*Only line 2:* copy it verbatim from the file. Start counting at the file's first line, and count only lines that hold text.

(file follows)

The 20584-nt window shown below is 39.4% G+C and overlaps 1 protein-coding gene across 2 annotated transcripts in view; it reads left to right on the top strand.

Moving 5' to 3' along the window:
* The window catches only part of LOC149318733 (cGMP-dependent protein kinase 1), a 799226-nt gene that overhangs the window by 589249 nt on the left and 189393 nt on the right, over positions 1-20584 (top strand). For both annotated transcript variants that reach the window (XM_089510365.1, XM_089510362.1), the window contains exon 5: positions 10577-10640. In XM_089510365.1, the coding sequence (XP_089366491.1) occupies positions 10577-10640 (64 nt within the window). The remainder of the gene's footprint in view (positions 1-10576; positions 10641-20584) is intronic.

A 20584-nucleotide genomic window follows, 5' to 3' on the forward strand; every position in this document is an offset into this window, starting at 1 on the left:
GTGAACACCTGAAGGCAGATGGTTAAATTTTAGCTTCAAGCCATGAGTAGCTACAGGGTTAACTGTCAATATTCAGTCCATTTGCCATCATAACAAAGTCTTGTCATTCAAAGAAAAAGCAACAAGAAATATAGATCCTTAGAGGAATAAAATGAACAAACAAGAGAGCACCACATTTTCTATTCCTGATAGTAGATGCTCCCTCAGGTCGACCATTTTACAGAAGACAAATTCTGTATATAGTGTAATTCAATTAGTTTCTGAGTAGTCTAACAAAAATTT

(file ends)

Moving 5' to 3' along the window: